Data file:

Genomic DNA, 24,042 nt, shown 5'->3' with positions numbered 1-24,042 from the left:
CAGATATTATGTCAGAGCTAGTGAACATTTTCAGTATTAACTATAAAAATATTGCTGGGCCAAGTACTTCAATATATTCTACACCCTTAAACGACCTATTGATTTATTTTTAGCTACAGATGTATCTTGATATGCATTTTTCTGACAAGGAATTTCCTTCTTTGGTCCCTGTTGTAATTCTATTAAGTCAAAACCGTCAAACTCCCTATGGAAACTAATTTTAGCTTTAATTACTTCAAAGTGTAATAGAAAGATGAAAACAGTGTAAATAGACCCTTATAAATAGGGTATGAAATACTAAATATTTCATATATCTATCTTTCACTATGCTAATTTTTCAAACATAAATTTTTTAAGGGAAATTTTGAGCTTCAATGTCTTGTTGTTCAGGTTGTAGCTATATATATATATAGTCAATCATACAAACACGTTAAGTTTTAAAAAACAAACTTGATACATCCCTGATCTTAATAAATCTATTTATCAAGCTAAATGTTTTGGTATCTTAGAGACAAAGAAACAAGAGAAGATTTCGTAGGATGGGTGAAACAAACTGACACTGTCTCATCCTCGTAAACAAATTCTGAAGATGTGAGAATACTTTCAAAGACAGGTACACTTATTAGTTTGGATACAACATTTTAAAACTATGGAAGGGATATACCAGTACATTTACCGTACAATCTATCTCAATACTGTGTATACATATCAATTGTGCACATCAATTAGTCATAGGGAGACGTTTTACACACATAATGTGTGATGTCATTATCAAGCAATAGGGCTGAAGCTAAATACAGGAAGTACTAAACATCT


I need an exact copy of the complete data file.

Genomic DNA, 24,042 nt, shown 5'->3' with positions numbered 1-24,042 from the left:
CAGATATTATGTCAGAGCTAGTGAACATTTTCAGTATTAACTATAAAAATATTGCTGGGCCAAGTACTTCAATATATTCTACACCCTTAAACGACCTATTGATTTATTTTTAGCTACAGATGTATCTTGATATGCATTTTTCTGACAAGGAATTTCCTTCTTTGGTCCCTGTTGTAATTCTATTAAGTCAAAACCGTCAAACTCCCTATGGAAACTAATTTTAGCTTTAATTACTTCAAAGTGTAATAGAAAGATGAAAACAGTGTAAATAGACCCTTATAAATAGGGTATGAAATACTAAATATTTCATATATCTATCTTTCACTATGCTAATTTTTCAAACATAAATTTTTTAAGGGAAATTTTGAGCTTCAATGTCTTGTTGTTCAGGTTGTAGCTATATATATATATAGTCAATCATACAAACACGTTAAGTTTTAAAAAACAAACTTGATACATCCCTGATCTTAATAAATCTATTTATCAAGCTAAATGTTTTGGTATCTTAGAGACAAAGAAACAAGAGAAGATTTCGTAGGATGGGTGAAACAAACTGACACTGTCTCATCCTCGTAAACAAATTCTGAAGATGTGAGAATACTTTCAAAGACAGGTACACTTATTAGTTTGGATACAACATTTTAAAACTATGGAAGGGATATACCAGTACATTTACCGTACAATCTATCTCAATACTGTGTATACATATCAATTGTGCACATCAATTAGTCATAGGGAGACGTTTTACACACATAATGTGTGATGTCATTATCAAGCAATAGGGCTGAAGCTAAATACAGGAAGTACTAAACATCT